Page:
Shared vulnerability of two synaptically-connected medial temporal lobe areas to age and cognitive decline: A seven tesla magnetic resonance imaging study

Geoffrey A. Kerchner, Jeffrey D. Bernstein, Michelle C. Fenesy, Gayle K. Deutsch, Manojkumar Saranathan, Michael M. Zeineh, Brian K. Rutt

Research output: Contribution to journalArticlepeer-review

34 Scopus citations

Abstract

The medial temporal lobe (MTL) is the first brain area to succumb to neurofibrillary tau pathology in Alzheimer's disease (AD). Postmortem human tissue evaluation suggests that this pathology propagates in an ordered manner, with the entorhinal cortex (ERC) and then CA1 stratum radiatum and stratum lacunosum-moleculare (CA1-SRLM)-two monosynaptically connected structures-exhibiting selective damage. Here, we hypothesized that, if ERC and CA1-SRLM share an early vulnerability to AD pathology, then atrophy should occur in a proportional manner between the two structures. We tested this hypothesis in living humans, using ultra-high field 7.0 T MRI to make fine measurements of MTL microstructure. Among a pool of age-matched healthy controls and patients with amnestic mild cognitive impairment and mild AD, we found a significant correlation between ERC and CA1-SRLM size that could not be explained by global atrophy affecting the MTL. Of the various structures that contribute axons or dendrites into the CA1-SRLM neuropil, only ERC emerged as a significant predictor of CA1-SRLM size in a linear regression analysis. In contrast, other synaptically connected elements of the MTL did not exhibit size correlations. CA1-SRLM and ERC structural covariance was significant for older controls and not patients, whereas the opposite pattern emerged for a correlation between CA1-SRLM and episodic memory performance. Interestingly, CA1-SRLM and ERC were the only MTL structures to atrophy in older controls relative to a younger comparison group. Together, these findings suggest that ERC and CA1-SRLM share vulnerability to both age and AD-associated atrophy.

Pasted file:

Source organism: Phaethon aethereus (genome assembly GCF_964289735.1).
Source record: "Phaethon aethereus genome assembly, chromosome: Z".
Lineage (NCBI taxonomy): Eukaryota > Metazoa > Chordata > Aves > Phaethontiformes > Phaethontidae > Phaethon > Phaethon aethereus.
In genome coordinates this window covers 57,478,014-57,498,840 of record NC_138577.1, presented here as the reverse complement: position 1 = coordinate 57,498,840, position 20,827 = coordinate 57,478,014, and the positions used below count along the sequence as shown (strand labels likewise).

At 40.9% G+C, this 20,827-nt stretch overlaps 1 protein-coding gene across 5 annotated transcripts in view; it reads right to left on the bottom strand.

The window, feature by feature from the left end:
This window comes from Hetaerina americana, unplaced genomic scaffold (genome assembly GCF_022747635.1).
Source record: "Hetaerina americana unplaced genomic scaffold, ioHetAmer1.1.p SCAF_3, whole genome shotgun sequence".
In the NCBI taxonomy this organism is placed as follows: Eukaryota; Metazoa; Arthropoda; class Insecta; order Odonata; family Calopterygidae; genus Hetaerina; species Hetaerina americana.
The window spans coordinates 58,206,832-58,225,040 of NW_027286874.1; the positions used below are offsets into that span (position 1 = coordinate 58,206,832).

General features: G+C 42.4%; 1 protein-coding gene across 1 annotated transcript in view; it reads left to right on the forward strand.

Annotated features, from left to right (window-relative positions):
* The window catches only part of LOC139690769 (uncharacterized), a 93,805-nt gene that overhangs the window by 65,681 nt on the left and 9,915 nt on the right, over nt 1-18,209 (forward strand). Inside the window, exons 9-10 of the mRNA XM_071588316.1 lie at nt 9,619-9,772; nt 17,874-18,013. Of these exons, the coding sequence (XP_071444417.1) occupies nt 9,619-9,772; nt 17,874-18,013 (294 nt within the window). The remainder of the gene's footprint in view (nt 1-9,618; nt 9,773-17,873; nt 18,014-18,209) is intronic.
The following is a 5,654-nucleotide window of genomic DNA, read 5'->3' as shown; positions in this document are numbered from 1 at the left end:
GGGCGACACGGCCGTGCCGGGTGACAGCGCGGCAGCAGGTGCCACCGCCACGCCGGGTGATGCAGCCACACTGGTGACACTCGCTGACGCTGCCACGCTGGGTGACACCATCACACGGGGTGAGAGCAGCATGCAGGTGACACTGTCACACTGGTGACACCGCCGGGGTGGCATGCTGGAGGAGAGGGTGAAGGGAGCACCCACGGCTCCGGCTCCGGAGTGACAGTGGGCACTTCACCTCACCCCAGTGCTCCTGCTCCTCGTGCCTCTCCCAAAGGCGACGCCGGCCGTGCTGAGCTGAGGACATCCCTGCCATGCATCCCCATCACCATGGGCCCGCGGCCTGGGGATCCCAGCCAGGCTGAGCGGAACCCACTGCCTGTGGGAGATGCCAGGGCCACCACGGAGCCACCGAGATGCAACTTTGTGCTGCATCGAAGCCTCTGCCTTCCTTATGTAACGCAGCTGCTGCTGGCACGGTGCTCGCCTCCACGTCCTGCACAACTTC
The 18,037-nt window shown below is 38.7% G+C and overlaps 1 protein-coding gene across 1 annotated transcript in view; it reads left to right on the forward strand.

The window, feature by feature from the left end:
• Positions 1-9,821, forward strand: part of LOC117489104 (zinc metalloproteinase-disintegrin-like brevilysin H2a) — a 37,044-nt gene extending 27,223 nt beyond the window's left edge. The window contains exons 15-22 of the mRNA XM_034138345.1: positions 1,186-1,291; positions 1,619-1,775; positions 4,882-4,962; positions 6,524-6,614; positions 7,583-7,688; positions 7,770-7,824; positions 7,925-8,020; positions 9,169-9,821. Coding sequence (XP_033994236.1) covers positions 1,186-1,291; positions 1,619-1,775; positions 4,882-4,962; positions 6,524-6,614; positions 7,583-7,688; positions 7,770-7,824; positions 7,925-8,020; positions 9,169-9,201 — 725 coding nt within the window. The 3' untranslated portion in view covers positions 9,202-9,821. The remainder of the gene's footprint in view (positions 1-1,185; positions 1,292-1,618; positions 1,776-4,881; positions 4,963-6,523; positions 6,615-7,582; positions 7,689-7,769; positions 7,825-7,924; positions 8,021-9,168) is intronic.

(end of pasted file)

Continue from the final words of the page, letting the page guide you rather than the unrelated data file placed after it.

Original languageEnglish (US)
Pages (from-to)16666-16672
Number of pages7
JournalJournal of Neuroscience
Volume33
Issue number42
DOIs
StatePublished - 2013
Externally publishedYes

ASJC Scopus subject areas

  • Neuroscience(all)

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